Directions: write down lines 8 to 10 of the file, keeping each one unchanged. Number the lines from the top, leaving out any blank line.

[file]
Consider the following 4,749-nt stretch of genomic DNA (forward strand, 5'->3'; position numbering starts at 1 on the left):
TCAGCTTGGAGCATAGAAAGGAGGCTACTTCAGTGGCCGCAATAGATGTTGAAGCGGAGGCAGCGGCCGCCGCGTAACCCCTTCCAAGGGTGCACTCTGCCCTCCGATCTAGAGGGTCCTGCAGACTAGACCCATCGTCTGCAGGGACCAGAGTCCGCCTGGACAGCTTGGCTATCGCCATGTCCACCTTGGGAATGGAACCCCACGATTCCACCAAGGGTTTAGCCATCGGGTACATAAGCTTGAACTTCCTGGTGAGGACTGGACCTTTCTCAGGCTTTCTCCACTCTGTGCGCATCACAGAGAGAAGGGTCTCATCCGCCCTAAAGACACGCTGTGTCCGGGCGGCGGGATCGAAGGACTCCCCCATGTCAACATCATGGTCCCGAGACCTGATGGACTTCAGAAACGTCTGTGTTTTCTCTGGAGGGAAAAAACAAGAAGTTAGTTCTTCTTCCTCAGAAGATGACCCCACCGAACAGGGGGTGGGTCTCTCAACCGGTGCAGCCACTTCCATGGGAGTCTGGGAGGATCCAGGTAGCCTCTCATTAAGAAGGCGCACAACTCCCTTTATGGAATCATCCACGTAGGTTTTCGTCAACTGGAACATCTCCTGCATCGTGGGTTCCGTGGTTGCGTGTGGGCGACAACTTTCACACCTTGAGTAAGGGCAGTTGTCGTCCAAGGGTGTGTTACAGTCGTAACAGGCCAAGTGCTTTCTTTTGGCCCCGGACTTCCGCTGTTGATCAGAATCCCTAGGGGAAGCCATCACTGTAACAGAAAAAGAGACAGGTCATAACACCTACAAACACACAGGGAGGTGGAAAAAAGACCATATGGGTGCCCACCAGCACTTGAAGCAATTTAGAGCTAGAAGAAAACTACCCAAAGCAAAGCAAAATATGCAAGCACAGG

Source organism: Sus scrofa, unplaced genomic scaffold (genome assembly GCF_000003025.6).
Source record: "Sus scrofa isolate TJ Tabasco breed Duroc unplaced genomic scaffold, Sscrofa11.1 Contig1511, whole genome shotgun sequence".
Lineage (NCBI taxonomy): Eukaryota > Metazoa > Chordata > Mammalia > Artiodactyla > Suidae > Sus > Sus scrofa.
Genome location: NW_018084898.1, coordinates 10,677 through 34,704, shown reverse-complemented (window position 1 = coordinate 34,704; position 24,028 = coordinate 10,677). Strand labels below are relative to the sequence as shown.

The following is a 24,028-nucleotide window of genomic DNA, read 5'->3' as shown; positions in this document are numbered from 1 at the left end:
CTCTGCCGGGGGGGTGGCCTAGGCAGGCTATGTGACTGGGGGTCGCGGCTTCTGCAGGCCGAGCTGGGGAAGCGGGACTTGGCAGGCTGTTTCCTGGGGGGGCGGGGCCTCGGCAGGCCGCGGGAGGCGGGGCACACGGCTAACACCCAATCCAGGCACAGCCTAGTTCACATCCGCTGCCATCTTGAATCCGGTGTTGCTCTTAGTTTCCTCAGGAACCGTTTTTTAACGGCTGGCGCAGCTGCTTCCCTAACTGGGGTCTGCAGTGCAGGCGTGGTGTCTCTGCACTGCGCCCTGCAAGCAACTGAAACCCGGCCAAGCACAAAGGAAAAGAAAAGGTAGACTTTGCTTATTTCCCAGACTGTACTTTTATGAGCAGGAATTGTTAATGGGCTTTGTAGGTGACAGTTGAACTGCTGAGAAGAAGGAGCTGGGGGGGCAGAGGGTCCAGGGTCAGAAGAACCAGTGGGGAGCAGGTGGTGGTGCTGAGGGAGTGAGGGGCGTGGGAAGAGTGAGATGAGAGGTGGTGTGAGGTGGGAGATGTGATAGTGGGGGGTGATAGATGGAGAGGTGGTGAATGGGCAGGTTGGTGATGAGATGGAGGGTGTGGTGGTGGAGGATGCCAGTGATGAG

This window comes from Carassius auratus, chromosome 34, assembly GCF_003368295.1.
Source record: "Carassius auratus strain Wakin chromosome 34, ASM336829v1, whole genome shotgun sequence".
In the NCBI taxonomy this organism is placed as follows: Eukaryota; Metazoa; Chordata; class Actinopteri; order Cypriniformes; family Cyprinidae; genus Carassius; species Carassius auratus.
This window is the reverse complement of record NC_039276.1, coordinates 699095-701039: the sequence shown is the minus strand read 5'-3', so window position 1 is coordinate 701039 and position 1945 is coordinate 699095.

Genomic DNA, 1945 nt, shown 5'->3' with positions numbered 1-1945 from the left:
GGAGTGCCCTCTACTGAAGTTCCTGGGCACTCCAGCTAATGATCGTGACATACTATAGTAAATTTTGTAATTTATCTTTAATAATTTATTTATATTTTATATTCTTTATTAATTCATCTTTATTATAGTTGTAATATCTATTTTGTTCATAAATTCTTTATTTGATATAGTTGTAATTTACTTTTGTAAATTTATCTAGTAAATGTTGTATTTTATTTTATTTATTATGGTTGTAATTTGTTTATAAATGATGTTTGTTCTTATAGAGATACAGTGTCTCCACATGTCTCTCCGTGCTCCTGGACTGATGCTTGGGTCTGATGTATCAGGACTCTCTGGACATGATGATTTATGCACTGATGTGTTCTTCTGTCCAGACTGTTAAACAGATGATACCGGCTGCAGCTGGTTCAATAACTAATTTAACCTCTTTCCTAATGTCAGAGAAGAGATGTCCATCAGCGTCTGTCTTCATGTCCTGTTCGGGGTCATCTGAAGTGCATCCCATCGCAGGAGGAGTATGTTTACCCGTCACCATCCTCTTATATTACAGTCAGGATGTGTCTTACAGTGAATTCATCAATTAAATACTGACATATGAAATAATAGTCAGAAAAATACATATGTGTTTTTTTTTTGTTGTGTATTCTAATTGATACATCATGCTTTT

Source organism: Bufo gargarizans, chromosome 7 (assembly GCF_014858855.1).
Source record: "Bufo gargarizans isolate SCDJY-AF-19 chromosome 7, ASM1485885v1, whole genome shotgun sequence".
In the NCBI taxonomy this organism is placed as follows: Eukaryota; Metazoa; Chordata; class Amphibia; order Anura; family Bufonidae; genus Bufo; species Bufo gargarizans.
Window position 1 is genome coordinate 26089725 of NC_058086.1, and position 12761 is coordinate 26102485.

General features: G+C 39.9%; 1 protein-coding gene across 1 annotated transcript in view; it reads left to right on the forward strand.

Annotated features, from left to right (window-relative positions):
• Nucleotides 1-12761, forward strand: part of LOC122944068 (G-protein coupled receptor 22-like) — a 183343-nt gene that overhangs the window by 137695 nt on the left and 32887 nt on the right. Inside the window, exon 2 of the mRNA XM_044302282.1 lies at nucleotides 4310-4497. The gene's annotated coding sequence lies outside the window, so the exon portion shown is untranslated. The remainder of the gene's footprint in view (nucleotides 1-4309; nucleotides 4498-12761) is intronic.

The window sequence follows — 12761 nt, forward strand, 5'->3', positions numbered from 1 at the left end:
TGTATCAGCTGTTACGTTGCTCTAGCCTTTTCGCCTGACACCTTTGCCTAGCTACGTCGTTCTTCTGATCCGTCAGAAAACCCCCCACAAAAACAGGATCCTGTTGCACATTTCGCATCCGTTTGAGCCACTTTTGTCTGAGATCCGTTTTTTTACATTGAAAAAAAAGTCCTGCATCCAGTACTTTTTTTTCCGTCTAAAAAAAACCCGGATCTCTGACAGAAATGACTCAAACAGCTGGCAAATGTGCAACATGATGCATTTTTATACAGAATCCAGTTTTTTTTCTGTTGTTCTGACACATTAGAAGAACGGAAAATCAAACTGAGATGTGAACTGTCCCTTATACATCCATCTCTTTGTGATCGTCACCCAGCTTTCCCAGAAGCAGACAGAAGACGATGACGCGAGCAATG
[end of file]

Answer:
CTCTGCCGGGGGGGTGGCCTAGGCAGGCTATGTGACTGGGGGTCGCGGCTTCTGCAGGCCGAGCTGGGGAAGCGGGACTTGGCAGGCTGTTTCCTGGGGGGGCGGGGCCTCGGCAGGCCGCGGGAGGCGGGGCACACGGCTAACACCCAATCCAGGCACAGCCTAGTTCACATCCGCTGCCATCTTGAATCCGGTGTTGCTCTTAGTTTCCTCAGGAACCGTTTTTTAACGGCTGGCGCAGCTGCTTCCCTAACTGGGGTCTGCAGTGCAGGCGTGGTGTCTCTGCACTGCGCCCTGCAAGCAACTGAAACCCGGCCAAGCACAAAGGAAAAGAAAAGGTAGACTTTGCTTATTTCCCAGACTGTACTTTTATGAGCAGGAATTGTTAATGGGCTTTGTAGGTGACAGTTGAACTGCTGAGAAGAAGGAGCTGGGGGGGCAGAGGGTCCAGGGTCAGAAGAACCAGTGGGGAGCAGGTGGTGGTGCTGAGGGAGTGAGGGGCGTGGGAAGAGTGAGATGAGAGGTGGTGTGAGGTGGGAGATGTGATAGTGGGGGGTGATAGATGGAGAGGTGGTGAATGGGCAGGTTGGTGATGAGATGGAGGGTGTGGTGGTGGAGGATGCCAGTGATGAG

This window comes from Carassius auratus, chromosome 34, assembly GCF_003368295.1.
Source record: "Carassius auratus strain Wakin chromosome 34, ASM336829v1, whole genome shotgun sequence".